Although the phrase the above is not exactly incorrect, should it be avoided?

For example, imagine a letter with a heading "Re: Order for 79 purple cardboard slugs". Should a paragraph in the letter say "your order should be ready in three fortnights" or "the above order should be ready in three fortnights"?

Personally, I would tend to avoid the above, but is there any rule on this?

  • 3
    Yes, many people object to above used as a noun. But why in the world is this tagged “british-english”?
    – tchrist
    Mar 14, 2013 at 15:49
  • 2
    British, because Americans would never say "three fortnights".
    – GEdgar
    Mar 14, 2013 at 18:33
  • Only in case the usage is different on either side of the Pond.
    – user39556
    Mar 15, 2013 at 14:51

3 Answers 3


"The above" is ambiguous and can be easily misinterpreted. Unless you are explicit with what you are referring to you leave your readers open to confusion.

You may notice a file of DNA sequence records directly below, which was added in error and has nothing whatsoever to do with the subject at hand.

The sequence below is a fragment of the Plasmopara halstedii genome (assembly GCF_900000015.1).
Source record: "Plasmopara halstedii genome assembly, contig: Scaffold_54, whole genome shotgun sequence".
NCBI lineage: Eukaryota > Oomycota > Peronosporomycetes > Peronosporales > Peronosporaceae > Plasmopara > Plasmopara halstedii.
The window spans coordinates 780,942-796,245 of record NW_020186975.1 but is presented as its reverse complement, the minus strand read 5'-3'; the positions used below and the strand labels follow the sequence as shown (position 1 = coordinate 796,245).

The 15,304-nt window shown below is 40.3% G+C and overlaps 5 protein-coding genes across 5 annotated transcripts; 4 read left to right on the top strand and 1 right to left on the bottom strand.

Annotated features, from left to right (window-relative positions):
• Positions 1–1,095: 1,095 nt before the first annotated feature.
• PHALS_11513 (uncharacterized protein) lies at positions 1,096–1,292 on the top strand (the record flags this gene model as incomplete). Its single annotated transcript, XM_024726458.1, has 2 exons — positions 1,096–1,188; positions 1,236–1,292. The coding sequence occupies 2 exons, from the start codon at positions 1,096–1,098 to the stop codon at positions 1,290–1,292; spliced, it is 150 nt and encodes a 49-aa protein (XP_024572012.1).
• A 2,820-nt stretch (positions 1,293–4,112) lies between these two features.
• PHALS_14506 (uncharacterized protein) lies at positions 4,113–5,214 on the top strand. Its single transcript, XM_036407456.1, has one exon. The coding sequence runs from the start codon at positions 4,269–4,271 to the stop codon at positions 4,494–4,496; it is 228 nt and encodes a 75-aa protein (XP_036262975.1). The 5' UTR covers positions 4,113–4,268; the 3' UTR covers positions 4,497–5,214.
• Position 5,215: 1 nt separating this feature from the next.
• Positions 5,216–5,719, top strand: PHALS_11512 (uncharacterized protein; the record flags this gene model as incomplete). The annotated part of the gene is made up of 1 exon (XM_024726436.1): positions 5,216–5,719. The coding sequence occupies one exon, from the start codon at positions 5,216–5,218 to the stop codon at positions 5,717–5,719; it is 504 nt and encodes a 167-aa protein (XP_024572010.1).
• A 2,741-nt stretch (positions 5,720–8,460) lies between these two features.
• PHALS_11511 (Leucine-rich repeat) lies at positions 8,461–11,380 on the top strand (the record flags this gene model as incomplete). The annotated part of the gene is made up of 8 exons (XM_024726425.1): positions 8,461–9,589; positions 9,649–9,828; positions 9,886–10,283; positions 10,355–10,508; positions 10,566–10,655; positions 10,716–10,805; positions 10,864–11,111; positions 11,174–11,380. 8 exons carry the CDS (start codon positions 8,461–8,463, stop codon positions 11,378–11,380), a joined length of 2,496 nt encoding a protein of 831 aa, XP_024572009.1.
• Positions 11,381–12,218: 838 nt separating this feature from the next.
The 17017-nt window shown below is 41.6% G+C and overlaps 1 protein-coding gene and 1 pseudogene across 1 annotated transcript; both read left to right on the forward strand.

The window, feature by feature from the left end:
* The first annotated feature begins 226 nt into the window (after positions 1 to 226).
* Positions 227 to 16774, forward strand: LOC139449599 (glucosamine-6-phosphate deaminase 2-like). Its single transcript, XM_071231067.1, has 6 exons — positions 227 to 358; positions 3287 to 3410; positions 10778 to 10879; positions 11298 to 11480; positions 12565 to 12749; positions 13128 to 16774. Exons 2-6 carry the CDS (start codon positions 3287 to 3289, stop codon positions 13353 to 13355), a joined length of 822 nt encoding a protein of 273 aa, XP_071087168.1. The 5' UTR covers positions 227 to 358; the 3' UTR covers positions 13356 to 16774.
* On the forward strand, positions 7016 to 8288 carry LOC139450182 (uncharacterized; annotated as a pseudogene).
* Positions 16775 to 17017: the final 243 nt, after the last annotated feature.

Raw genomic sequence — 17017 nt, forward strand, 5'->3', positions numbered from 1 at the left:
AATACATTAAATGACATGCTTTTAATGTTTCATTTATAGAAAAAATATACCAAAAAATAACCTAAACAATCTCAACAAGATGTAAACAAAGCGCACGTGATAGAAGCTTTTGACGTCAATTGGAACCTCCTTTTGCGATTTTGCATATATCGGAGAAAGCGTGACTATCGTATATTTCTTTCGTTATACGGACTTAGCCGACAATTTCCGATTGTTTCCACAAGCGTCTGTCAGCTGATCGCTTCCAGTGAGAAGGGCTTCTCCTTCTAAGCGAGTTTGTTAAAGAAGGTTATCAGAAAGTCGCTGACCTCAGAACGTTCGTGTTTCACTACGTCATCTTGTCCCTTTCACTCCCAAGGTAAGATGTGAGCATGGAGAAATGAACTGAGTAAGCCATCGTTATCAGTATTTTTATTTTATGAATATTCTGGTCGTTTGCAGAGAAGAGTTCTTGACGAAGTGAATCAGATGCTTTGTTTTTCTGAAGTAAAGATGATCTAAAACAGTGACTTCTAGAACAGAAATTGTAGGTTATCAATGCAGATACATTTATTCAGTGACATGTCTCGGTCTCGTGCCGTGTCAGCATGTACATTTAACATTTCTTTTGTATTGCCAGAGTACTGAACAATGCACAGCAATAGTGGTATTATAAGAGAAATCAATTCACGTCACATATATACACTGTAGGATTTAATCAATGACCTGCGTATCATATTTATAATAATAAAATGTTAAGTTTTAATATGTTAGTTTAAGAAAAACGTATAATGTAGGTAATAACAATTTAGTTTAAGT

If you're still not convinced, see the question similar to this one, on the right.

The only time such phrasing could be used effectively is if the item in question was directly referred to in the sentence/bullet point directly preceding that one. Even then, it would be redundant.

  • If the "question similar to this one" is important, you may want to include a link. It was not obvious to me which of the questions that came up in the Related questions box might be the one you meant (I am not sure if different questions may be displayed by the system either, on different views of the page).
    – aedia λ
    Mar 14, 2013 at 17:02
  • 1
    @aediaλ That was precisely the point I was trying to make. "On the right" is ambiguous, similar to "the above".
    – n00b
    Mar 14, 2013 at 19:09
  • Sorry, I guess the above point went right over my head.
    – aedia λ
    Mar 15, 2013 at 15:24

In any case where it's used to prevent ambiguity, there's no reason to avoid the phrase “the above”. In the example mentioned in question, where only one order is in view and “the above” is not vital, leave it out if you feel like, or include it if you like. In general brevity is good, but if avoiding the phrase requires additional varieties of a seller's little-read form letter, then avoiding it isn't worth the trouble.


I would say it is fine to use but is less formal.

For example, you would use

None of the above

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